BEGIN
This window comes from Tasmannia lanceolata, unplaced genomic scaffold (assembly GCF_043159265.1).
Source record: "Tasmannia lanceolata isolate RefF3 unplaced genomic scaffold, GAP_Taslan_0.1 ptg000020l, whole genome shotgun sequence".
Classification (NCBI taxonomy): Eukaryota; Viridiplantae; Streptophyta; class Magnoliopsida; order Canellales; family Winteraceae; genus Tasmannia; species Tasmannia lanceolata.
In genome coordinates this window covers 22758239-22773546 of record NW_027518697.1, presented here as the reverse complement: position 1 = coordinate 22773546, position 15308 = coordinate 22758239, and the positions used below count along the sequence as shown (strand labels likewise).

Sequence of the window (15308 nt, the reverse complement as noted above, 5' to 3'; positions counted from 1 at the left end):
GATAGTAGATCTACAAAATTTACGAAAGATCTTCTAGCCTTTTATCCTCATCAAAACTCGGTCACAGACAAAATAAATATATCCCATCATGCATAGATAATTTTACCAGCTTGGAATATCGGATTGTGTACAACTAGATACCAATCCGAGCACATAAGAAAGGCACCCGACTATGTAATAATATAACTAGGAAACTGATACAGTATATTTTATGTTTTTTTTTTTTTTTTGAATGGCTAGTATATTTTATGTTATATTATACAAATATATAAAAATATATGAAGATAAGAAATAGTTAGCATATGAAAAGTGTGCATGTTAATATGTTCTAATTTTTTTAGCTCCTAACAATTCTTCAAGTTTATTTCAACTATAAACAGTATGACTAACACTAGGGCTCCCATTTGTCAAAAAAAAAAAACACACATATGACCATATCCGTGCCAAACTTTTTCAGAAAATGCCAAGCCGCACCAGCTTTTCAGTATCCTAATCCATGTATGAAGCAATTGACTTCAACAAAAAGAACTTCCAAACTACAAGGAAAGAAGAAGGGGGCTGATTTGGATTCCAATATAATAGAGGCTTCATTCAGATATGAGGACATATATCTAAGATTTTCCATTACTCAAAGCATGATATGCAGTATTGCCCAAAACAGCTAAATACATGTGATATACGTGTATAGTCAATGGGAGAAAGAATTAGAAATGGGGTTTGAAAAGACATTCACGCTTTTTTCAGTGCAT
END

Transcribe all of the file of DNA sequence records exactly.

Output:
This window comes from Tasmannia lanceolata, unplaced genomic scaffold (assembly GCF_043159265.1).
Source record: "Tasmannia lanceolata isolate RefF3 unplaced genomic scaffold, GAP_Taslan_0.1 ptg000020l, whole genome shotgun sequence".
Classification (NCBI taxonomy): Eukaryota; Viridiplantae; Streptophyta; class Magnoliopsida; order Canellales; family Winteraceae; genus Tasmannia; species Tasmannia lanceolata.
In genome coordinates this window covers 22758239-22773546 of record NW_027518697.1, presented here as the reverse complement: position 1 = coordinate 22773546, position 15308 = coordinate 22758239, and the positions used below count along the sequence as shown (strand labels likewise).

Sequence of the window (15308 nt, the reverse complement as noted above, 5' to 3'; positions counted from 1 at the left end):
GATAGTAGATCTACAAAATTTACGAAAGATCTTCTAGCCTTTTATCCTCATCAAAACTCGGTCACAGACAAAATAAATATATCCCATCATGCATAGATAATTTTACCAGCTTGGAATATCGGATTGTGTACAACTAGATACCAATCCGAGCACATAAGAAAGGCACCCGACTATGTAATAATATAACTAGGAAACTGATACAGTATATTTTATGTTTTTTTTTTTTTTTTGAATGGCTAGTATATTTTATGTTATATTATACAAATATATAAAAATATATGAAGATAAGAAATAGTTAGCATATGAAAAGTGTGCATGTTAATATGTTCTAATTTTTTTAGCTCCTAACAATTCTTCAAGTTTATTTCAACTATAAACAGTATGACTAACACTAGGGCTCCCATTTGTCAAAAAAAAAAAACACACATATGACCATATCCGTGCCAAACTTTTTCAGAAAATGCCAAGCCGCACCAGCTTTTCAGTATCCTAATCCATGTATGAAGCAATTGACTTCAACAAAAAGAACTTCCAAACTACAAGGAAAGAAGAAGGGGGCTGATTTGGATTCCAATATAATAGAGGCTTCATTCAGATATGAGGACATATATCTAAGATTTTCCATTACTCAAAGCATGATATGCAGTATTGCCCAAAACAGCTAAATACATGTGATATACGTGTATAGTCAATGGGAGAAAGAATTAGAAATGGGGTTTGAAAAGACATTCACGCTTTTTTCAGTGCAT